Coming Soon – August 1960

Four smaller pictures took Broadway by surprise, each recording record-breaking openings.  

The most obviously commercial was crime drama Portrait in Black starring Lana Turner and Anthony Quinn. Turner’s box office throughout the 1950s had been inconsistent but audiences had responded to the previous year’s weepie Imitation of Life. However, co-star Anthony Quinn, despite two Best Supporting Actor Oscars, was still generally classified as a leading male rather than outright star. The movie had premiered in Chicago to startling results and emulated that in Cleveland. So the industry was not entirely surprised when the movie broke the opening day record at the 1,642-seat Palace and the weekly record at the 550-seat arthouse the Trans-Lux 85th Street.  

Nature’s Paradise could not have provided a more polar opposite. The British-made nudie went down the old-fashioned “grind” route – first showing at 8.45am, final showing at 2am –  to break the record at the 390-seat World arthouse. And at equally opposite ends of the spectrum was Disney’s real-life documentary Jungle Cat which took apart the record at the 592-seat Normandie, also an arthouse.

Of the four openers, the one for whom an arthouse was the most likely home was another British feature, Jack Cardiff’s adaptation of D.H. Lawrence’s Sons and Lovers starring Trevor Howard and Wendy Hiller. This broke the one-day record three days in a row at the 590-seat Beekman, despite a tepid review by Bosley Crowther, regarded as the nation’s premier critic. However, the Lady Chatterley’s Lover court case meant that to some extent the film was critic-proof. Its unexpected publicity boost brought in the audiences.

There was also surprising audience support for British star Dirk Bogarde’s Hollywood debut Song without End, a biopic of composer Franz Liszt, which opened in New York’s biggest cinema, the 6,200-seat Radio City Music Hall. (Although MGM had part-financed the actor’s previous endeavor The Angel Wore Red, that was an Italian picture.) Director Charles Vidor died during shooting and George Cukor took over. French actress Capucine also made her Hollywood debut.

The month’s other openers were All the Young Men starring Alan Ladd and Sidney Poitier; Frank Sinatra and the “Rat Pack” in crime caper Ocean’s 11; and sci-fi The Time Machine with Rod Taylor.

Horror maestro William Castle used the “Illusion-O” gimmick to plug 13 Ghosts. Moviegoers required a device similar to 3D glasses to spot the ghosts.

Julien Duvivier’s Marie Octobre was the only foreign film hitting New York during the month. Danielle Darrieux starred in a drama about former resistance members uncovering a traitor in their midst.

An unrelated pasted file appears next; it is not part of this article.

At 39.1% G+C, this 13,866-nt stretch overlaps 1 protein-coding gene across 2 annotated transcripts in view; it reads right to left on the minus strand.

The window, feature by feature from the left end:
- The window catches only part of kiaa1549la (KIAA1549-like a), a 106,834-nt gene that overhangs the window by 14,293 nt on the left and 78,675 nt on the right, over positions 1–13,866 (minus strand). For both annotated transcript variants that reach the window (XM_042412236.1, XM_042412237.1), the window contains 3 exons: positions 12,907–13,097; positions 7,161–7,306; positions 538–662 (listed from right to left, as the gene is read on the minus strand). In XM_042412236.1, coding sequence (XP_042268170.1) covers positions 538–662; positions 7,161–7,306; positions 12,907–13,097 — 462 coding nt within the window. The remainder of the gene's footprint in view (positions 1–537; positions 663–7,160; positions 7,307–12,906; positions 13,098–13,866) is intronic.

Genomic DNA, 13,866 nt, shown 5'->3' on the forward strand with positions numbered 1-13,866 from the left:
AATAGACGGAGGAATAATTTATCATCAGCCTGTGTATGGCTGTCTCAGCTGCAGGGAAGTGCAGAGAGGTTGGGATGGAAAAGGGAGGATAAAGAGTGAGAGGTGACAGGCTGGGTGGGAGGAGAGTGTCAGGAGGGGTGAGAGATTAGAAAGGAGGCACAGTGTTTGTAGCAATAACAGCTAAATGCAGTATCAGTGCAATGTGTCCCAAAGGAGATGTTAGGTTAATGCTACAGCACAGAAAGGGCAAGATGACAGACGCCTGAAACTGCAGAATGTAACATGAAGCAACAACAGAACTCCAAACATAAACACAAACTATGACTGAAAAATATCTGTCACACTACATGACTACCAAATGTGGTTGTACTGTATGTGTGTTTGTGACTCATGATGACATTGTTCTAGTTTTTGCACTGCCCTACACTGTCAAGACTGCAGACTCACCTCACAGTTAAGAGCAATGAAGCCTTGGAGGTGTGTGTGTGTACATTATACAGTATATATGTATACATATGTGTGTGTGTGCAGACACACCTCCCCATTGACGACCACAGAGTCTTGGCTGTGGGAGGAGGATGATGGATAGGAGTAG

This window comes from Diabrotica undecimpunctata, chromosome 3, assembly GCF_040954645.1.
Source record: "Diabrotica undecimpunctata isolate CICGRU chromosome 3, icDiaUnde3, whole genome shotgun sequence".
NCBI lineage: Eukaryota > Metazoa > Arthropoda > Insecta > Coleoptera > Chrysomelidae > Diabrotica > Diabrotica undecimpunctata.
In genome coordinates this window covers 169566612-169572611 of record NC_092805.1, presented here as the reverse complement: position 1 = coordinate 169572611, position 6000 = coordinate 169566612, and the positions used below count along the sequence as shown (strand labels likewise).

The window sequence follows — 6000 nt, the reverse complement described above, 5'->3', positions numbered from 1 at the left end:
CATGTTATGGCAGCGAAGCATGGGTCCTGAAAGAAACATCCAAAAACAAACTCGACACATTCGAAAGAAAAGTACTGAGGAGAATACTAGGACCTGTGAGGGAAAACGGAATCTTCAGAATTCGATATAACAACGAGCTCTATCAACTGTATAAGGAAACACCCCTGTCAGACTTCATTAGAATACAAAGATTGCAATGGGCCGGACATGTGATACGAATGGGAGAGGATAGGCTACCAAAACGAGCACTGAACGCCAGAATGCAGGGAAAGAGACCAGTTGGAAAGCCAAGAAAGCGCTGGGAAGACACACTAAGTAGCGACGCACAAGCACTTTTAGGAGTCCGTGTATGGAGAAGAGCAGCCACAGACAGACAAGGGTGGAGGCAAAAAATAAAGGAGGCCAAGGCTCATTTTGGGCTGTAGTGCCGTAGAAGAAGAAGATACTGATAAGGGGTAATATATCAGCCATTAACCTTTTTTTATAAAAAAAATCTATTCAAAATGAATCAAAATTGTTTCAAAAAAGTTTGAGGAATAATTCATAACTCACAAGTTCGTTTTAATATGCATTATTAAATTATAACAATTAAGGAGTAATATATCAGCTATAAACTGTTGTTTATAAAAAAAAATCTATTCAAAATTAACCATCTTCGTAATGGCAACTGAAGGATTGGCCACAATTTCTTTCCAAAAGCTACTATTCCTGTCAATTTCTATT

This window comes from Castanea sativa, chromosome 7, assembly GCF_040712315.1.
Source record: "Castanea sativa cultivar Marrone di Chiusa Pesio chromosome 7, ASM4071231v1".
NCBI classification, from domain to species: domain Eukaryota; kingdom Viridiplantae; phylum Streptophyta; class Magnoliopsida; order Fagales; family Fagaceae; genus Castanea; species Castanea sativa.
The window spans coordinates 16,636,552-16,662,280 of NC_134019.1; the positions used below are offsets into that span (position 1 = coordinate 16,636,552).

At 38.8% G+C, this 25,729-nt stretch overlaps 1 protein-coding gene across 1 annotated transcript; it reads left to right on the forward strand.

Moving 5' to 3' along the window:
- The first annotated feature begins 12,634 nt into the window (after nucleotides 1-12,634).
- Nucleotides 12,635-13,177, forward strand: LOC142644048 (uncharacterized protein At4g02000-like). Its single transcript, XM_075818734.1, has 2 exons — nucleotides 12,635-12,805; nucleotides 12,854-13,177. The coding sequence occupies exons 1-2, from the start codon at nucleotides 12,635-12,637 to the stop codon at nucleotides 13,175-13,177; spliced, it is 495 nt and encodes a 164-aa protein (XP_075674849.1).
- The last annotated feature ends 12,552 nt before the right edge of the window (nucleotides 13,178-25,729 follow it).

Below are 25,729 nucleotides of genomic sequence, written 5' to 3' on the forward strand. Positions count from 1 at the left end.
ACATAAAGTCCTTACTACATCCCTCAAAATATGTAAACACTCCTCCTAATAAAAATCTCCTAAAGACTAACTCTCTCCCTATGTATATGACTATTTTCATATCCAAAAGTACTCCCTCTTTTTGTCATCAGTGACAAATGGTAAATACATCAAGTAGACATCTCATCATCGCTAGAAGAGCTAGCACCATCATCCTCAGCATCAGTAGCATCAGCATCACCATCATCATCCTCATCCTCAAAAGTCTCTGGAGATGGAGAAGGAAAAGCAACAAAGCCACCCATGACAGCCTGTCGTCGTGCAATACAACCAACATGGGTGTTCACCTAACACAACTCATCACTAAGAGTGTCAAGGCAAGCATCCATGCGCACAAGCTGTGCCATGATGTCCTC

SOURCES: Variety 1960 – Aug 3, Aug 10, Aug 17, Aug 24, Aug 31.

What If: When Harry Met Frank

Apologies for venturing outside my self-appointed remit of the 1960s but this is too good to ignore and the artwork above extremely rare.

It’s pretty hard to get out of our minds the vision of Clint Eastwood as the tough cop of Dirty Harry (1971) especially brandishing his .357 magnum and snarling lines like “Do ya feel lucky, punk?” It was such a high point of Eastwood’s career that it’s hard to see anyone else in the role.

But, in fact, Warner Brothers did. Long before Eastwood entered the equation the studio had Frank Sinatra lined up. If your notion of Sinatra comes from musicals like High Society (1956) or easy-on-the-eye Rat Pack ventures like Sergeants 3 (1963) or his Oscar-winning turn in From Here to Eternity (1953), you would be forgetting his harder-hitting roles in the later 1960s as a tough cop in The Detective (1968) and as private eye Tony Rome (1967) and sequel Lady in Cement (1968).

Nor was Don Siegel a shoo-in for the director’s chair. Warner had already assigned that task to Irving Kershner. The Sinatra-Kershner version got far enough up the production ladder for the studio to produce a piece of artwork with the actor in the title role – see above. This went out an advertisement that appeared in Variety on November 9, 1970, under the headline “Now In Production Or In The Can (And In Theaters Soon)” suggesting the movie with Sinatra in the title role was pretty much a lock. Though what exactly was in the briefcase was anyone’s guess.

Other films advertised in the same spread were Rabbit Run with James Caan (also seen in this section of the ad) and Robert Altman’s McCabe and Mrs Miller (though under a different title). However, the photo of Sinatra with a briefcase was hardly inspirational and a far cry from the eventual Eastwood image that went with the picture. Whether Sinatra’s interpretation of the character was intended to be quite as tough and mean as that of Eastwood, we shall never know.